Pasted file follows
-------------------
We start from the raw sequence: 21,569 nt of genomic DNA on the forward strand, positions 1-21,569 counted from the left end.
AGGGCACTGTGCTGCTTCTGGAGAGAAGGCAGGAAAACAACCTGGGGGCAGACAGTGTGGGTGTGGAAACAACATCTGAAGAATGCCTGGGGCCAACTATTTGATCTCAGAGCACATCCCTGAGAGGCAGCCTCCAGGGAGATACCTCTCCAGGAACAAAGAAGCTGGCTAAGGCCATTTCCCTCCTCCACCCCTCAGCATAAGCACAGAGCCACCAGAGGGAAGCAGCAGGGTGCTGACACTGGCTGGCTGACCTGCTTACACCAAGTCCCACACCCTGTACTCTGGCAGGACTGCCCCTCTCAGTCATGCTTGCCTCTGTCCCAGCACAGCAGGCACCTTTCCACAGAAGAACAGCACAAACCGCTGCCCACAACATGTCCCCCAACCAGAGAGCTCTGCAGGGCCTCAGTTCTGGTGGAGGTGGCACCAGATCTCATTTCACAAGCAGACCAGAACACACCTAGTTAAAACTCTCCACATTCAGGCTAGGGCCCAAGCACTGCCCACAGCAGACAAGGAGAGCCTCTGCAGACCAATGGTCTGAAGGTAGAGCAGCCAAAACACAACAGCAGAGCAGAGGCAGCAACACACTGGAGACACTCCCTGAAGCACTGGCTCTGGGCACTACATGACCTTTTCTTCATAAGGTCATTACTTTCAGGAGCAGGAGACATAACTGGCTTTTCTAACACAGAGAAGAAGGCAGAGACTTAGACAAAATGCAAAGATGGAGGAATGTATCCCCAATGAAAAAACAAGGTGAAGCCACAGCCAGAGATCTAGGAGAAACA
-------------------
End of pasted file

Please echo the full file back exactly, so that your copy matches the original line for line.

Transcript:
We start from the raw sequence: 21,569 nt of genomic DNA on the forward strand, positions 1-21,569 counted from the left end.
AGGGCACTGTGCTGCTTCTGGAGAGAAGGCAGGAAAACAACCTGGGGGCAGACAGTGTGGGTGTGGAAACAACATCTGAAGAATGCCTGGGGCCAACTATTTGATCTCAGAGCACATCCCTGAGAGGCAGCCTCCAGGGAGATACCTCTCCAGGAACAAAGAAGCTGGCTAAGGCCATTTCCCTCCTCCACCCCTCAGCATAAGCACAGAGCCACCAGAGGGAAGCAGCAGGGTGCTGACACTGGCTGGCTGACCTGCTTACACCAAGTCCCACACCCTGTACTCTGGCAGGACTGCCCCTCTCAGTCATGCTTGCCTCTGTCCCAGCACAGCAGGCACCTTTCCACAGAAGAACAGCACAAACCGCTGCCCACAACATGTCCCCCAACCAGAGAGCTCTGCAGGGCCTCAGTTCTGGTGGAGGTGGCACCAGATCTCATTTCACAAGCAGACCAGAACACACCTAGTTAAAACTCTCCACATTCAGGCTAGGGCCCAAGCACTGCCCACAGCAGACAAGGAGAGCCTCTGCAGACCAATGGTCTGAAGGTAGAGCAGCCAAAACACAACAGCAGAGCAGAGGCAGCAACACACTGGAGACACTCCCTGAAGCACTGGCTCTGGGCACTACATGACCTTTTCTTCATAAGGTCATTACTTTCAGGAGCAGGAGACATAACTGGCTTTTCTAACACAGAGAAGAAGGCAGAGACTTAGACAAAATGCAAAGATGGAGGAATGTATCCCCAATGAAAAAACAAGGTGAAGCCACAGCCAGAGATCTAGGAGAAACA